38.0 i 52.00
50.50
37.5
51.50
37.5

_
- 1

-

6
6
6

99 I

-

-

25
13
12
2
5

96
63
33
4
23

2,565
1,330
1,235
158
214
53
657

45.50
47.00
44.00
47.00
j45.50
41.50
41.50

Typists, class B ..........................
Manufacturing ..........................
Nonmanufacturing .......................
Public utilities * ...................
Wholesale trade .....................
Retail trade l j .....................
Finance ** ..........................

38.5
39.0
37.5
35.5
39.0
38.0
37.5

uu

55
11
22

42ft

48
267 __
1 278
187
1
89
39 ! 255 ! 158
228
47
223 1 120
98
1
33 ! 41
1 1 12
36
8
i
8
14 ! 12
2 i 17
11 !
6
5
27
67
183
133 ! 54
1 -----

j

119
95
24

_
-

5
5

46
40
6

37
22
15

8
6
2

10
8
2

21

-

3

-

-

-

-

-

87
10
59
33
15
39 r 5Z“ — 5 E ~ - IT-—
—
48
7
1
5
4
_
2
2
l
3
2
1
2
2
_
_
_
_
6
17
"
“
"
"

4
_
4
4

2
_
2
_
2
_

1
_
1
1

5

21
12
9

45
26
19

3
3
-

126
76
50
16
28

221
127
94
g
68

53

270
324
124
151 — 2 I T — w r
111
119
37
8
17
7
40
6
8
_
2
4
30
68
9

371
198
173
21
70
69

2
2
-

14
6
8
in
90
21
1
15

24 I
1$
9 j

22
I9~
3

19
12
3

3

_

4
4

_
_
-

_
_

3
2
1

3

1
1

i

i
1 _____
_

_
-

5
4
1
-

_
_
-

_
-

_
1

_

1
1
_

-

2
_
2

-

-

2

-

-

_
_

_
_

-

1

-

_
_
_
_
_
_

_

-

_
_

_

_ |
"
■
_
_
_
1

_
_

”

-

-

3/
2/
J/

Hours reflect the workweek for which employees receive their regular straight-time salaries and the earnings correspond to these weekly hours.
Workers were distributed as follows* 1 at $27.50 to $30; 57 at $30 to $32.50; 17 at $32.50 to $35.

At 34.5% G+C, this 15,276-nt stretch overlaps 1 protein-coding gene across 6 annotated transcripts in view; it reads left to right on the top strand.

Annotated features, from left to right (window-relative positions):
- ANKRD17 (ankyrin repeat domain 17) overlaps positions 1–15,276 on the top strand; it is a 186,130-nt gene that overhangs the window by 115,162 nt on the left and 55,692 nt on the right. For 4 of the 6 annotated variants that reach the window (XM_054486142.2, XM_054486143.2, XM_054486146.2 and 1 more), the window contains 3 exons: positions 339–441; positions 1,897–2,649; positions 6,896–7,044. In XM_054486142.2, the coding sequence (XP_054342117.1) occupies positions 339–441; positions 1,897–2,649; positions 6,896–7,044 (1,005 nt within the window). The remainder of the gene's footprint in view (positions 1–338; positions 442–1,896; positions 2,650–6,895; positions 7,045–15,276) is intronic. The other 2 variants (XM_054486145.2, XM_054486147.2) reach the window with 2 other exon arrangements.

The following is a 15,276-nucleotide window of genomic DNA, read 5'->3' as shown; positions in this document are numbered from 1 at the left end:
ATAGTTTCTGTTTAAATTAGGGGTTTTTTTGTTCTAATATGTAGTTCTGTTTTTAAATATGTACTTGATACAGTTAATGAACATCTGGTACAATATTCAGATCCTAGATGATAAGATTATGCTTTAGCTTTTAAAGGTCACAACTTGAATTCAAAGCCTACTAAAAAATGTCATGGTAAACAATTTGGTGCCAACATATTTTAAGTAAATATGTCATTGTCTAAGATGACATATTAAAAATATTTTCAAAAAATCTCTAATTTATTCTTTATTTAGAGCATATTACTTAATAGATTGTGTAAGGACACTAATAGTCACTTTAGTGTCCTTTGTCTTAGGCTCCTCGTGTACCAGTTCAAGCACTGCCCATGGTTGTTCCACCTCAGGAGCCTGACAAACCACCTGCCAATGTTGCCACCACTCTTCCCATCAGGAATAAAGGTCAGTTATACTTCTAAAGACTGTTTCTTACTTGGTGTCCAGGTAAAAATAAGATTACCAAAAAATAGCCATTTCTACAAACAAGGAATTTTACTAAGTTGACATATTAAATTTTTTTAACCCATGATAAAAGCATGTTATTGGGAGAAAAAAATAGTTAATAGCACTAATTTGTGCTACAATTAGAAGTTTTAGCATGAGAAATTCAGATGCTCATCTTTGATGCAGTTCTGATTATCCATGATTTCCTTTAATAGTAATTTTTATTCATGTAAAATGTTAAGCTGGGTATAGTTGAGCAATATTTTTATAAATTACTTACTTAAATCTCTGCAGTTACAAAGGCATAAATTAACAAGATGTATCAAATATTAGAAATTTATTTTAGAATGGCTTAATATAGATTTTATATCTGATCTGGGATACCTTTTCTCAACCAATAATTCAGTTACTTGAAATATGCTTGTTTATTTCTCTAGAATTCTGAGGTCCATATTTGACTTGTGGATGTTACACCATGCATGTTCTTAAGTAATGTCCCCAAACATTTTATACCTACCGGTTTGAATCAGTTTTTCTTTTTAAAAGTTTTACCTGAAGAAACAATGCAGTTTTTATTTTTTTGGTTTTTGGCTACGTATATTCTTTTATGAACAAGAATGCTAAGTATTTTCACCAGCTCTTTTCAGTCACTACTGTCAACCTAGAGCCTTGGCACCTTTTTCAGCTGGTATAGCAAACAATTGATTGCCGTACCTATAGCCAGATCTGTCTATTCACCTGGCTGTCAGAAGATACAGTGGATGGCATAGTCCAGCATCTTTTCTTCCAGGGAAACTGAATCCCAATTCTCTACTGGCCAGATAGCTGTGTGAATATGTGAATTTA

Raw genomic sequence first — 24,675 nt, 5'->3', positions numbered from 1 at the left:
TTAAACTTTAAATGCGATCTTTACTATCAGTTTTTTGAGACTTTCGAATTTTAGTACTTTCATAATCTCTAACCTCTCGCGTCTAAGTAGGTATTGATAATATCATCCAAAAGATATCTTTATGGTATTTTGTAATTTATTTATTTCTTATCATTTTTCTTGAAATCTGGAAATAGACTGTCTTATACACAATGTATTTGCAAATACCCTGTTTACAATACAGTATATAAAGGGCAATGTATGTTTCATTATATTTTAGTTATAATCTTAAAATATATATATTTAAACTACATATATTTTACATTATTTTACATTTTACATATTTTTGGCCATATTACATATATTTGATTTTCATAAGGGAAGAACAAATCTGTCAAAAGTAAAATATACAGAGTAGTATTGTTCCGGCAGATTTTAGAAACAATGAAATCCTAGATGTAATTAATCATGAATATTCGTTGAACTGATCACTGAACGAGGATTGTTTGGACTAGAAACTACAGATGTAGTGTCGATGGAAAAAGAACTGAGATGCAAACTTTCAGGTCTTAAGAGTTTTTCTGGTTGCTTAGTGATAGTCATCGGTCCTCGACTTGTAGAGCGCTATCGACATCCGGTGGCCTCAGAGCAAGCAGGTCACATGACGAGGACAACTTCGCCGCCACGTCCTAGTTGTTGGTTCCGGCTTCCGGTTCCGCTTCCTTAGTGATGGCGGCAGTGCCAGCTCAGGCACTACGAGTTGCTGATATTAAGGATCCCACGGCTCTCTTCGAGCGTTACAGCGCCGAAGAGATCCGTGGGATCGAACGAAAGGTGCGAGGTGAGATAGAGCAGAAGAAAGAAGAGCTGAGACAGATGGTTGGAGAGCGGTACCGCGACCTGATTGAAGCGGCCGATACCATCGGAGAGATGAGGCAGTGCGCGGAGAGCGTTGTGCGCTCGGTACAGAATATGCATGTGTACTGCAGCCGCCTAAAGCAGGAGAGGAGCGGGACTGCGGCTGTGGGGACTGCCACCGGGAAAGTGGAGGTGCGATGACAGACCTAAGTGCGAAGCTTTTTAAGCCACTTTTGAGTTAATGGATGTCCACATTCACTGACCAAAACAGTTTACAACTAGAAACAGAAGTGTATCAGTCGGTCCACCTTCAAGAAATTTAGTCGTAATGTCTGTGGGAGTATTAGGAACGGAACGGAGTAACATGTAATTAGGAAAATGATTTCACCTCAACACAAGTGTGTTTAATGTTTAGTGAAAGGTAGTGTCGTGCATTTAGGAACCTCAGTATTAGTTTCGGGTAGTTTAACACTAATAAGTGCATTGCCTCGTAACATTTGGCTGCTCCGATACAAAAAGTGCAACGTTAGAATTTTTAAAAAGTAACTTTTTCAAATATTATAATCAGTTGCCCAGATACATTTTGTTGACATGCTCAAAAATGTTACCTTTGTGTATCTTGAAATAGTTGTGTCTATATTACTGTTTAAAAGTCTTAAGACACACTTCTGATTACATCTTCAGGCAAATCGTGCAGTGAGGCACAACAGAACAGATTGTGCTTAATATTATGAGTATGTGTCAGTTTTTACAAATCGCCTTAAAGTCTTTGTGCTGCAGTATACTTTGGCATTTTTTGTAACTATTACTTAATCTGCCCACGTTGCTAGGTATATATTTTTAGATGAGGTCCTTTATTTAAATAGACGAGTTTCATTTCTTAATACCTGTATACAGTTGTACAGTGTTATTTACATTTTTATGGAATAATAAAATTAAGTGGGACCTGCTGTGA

Workers were distributed as follows* 1 at $27.50 to $30; 82 at $30 to $32.50 ; 21 at $32.50 to $35.
L j Excludes limited-price variety stores.
*
Transportation (excluding railroads), communication, and other public utilities.
** Finance, insurance, and real estate.
G*td ^BcAfUCcU OcCHfuUiOttd

Table A -2 :

(Average straight-time weekly hours and earnings 1/ for selected occupations studied on an area
basis in Newark-Jersey City, N. J., by industry division, November 1952)
Y
NUMBER OF WORKERS RECEIVING STRAIGHT-TIME WEEK!i EARNINGS OF
S
S
$
$
$
$
s
$
$

Average
Sex, occupation, and industry division

Number
of
workers

Weekly Weekly Ifeder
earnings
(Standard) (Standard) $
45.00

45.00
50.00

$

50.00

$

55.00

$

85.00

90.00

80.00 85.00

90.00

and
92.00 100.00 105.00 L10.00 115.00 12QJQQ 125.00 130,00 135,00 140.00 150-JK 16Q.0Q- over

60.00 65.00

Manufacturing ..........................
Nonmanufacturing ...................................................................
Draftsmen, chief ...........................................................................
Manufacturing............................. ...........................................
Nonmanufacturing.......... .............
Draftsmen. Junior .........................
Manufacturing ..........................
Manufacturing........ .................

$
i 92.50
! 89.50
99.50

-

1118.50

-

39.0
39.5
38.5

231
165
66

39.0
39.0
40.0

!114.06

39.5
39.5

j 66.00
66.00

223
189

39.5
39.0

49.50
! 48.00

329
2§5“

39.5
39.5

600
--- Z 7 T

Women
Nurses, industrial (registered) .......... .
Manufacturing ..........................

70.00

75*00

1
I

i

Men
1,256
(jar
376

|

“

:130.00

-

-

-

-

-

“

“

~